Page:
Led by Big Mo, the totally new and yet older and fatter 2002 Mets were the kind of massive disappointment legends are made of. Two years after making the World Series the club slid to a 75-86, 5th-place finish (for which the club blamed the manager. Of course!). And with a 35-year-old Vaughn back in 2003 (at least until his knees gave way in May) the club crashed through the 90-loss barrier.

On May 2 in Milwaukee, Vaughn started at first base, drew a walk in four plate appearances, and was replaced for defense by Tony Clark. He then went on the DL for knee surgery, never again returning to a Mets or MLB game. He missed his own Bobblehead Night scheduled the following week, but the Mets had more in mind: A rotunda in their new park to honor the man.

Tonight, we remember Big Mo.

*

I’m only joking as has come to be a tradition this time of year and mean not to take an iota of dignity from the memory of Jackie Robinson, whose influence was importance enough to Mo Vaughn to have beaten baseball to the punch in wearing it on his back. Vaughn was also a pretty good player. Hats off to him! And to Ron Hodges, and to Larry Elliot, and to Chuck Taylor, and to Chuck Taylor’s brother, Ron Taylor! And Butch Huskey and Roger McDowell. But most of all to Jackie Robinson.

 

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Play Ball!

So when the Mets take the field this afternoon in Washington (and I kill myself missing it due to work commitments), we expect to enter the following names and numbers onto the Mighty Scroll:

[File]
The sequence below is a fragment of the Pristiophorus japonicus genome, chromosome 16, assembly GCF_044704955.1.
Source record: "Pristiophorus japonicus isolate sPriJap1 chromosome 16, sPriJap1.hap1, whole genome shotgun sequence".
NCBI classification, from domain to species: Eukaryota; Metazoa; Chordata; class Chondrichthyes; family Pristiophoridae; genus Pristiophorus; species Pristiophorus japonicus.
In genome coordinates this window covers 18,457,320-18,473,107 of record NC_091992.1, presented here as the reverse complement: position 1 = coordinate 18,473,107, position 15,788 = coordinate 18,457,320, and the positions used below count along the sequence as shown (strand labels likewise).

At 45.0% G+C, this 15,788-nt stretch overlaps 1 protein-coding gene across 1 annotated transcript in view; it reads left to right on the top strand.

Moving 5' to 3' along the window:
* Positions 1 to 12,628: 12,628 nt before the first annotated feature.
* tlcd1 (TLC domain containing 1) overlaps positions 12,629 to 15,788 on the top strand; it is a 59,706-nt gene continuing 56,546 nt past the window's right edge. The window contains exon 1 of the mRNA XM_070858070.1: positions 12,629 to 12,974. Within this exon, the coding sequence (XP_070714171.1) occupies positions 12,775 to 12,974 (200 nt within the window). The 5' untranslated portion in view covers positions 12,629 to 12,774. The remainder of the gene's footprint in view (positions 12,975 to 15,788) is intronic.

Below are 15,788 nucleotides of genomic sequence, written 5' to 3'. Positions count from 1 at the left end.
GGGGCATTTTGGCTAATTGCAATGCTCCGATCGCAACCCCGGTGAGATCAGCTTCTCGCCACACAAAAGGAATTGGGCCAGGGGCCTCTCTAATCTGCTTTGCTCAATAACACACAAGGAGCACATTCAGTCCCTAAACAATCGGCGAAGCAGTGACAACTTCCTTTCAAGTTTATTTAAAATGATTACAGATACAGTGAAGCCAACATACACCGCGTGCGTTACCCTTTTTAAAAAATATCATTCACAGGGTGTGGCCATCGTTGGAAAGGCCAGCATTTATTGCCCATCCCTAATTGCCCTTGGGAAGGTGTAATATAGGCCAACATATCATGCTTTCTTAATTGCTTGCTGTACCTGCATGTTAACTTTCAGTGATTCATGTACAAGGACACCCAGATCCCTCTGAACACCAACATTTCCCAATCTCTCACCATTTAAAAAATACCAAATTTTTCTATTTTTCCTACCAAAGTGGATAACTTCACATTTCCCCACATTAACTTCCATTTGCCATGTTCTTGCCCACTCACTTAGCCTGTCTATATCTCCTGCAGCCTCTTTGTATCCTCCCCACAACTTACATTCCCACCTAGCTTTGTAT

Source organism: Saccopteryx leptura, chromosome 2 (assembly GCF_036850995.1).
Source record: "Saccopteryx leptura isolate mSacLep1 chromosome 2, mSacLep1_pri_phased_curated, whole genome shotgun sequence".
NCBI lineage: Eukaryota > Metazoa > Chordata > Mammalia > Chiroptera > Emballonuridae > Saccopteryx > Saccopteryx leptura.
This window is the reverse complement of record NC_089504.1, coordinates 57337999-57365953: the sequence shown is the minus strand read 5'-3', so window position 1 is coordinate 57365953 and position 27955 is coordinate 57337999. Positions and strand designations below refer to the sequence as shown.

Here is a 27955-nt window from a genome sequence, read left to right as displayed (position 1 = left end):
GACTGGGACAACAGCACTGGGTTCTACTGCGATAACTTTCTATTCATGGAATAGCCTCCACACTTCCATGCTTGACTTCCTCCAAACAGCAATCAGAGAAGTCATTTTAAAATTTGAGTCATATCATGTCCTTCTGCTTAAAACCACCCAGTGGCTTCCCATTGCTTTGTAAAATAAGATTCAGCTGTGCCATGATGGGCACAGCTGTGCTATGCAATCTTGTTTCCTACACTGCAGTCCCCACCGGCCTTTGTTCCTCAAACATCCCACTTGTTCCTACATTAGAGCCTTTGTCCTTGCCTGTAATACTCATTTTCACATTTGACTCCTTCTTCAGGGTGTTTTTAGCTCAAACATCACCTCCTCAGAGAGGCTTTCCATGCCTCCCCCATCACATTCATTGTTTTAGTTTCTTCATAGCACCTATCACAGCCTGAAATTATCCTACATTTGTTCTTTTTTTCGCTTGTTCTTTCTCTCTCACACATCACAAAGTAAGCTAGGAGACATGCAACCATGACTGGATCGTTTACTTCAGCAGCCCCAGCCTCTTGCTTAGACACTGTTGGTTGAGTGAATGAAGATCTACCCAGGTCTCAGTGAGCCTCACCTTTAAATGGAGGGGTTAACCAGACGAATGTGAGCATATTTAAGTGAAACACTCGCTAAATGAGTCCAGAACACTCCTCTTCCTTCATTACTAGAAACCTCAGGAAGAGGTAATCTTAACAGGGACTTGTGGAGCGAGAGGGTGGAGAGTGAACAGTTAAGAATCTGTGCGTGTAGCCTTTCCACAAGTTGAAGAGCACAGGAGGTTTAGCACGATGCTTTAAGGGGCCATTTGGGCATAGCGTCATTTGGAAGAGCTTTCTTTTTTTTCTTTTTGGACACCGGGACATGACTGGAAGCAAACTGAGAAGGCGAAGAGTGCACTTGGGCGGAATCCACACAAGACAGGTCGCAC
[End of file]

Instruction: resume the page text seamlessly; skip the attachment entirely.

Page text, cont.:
Pete Alonso (20); Keon Broxton (23); Robinson Cano (24); JD Davis (28); Justin Wilson (38); Edwin Diaz (39); Wilson Ramos (40); and Luis Avilan (43), along with new coaches Jim Riggleman (50); Chili Davis (54); Chick Hernandez (59) and Luis Rojas (60)

Luis Guillorme (13), Jeff McNeil (6) and Jason Vargas (44) get new numbers.

That’s 15 changes if I counted em all up right, so there’s surely there will be a new feel to the club this year. I have my doubts as to whether an 85-loss team can turn it around as dramatically as the Mets expect to and with four teams all going for it in the East this year it’s going to end up disappointingly for some of them, but competition ought to be what it’s about, I’m grateful they haven’t sat this one out, and I’m very happy that baseball is back as a companion and all you guys for a 20th go-round.

LGM, YGB yada yada yada

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Marty Noble

Marty Noble’s appreciation for baseball, and what it meant for fans like him, carried through to his writing in a way that no one else who wrote about the Mets ever quite achieved.

He wrote with a sense of historical perspective and an eye for detail, telling stories that others in his position simply would not or could not. He was a dogged reporter and a skillful writer whose musings on the seemingly unimportant minutia of the game — who occupied who’s old locker, and the progression of uniform numbers — took on more depth every time he wrote about them, becoming one of the chief inspirations for the creation of this project.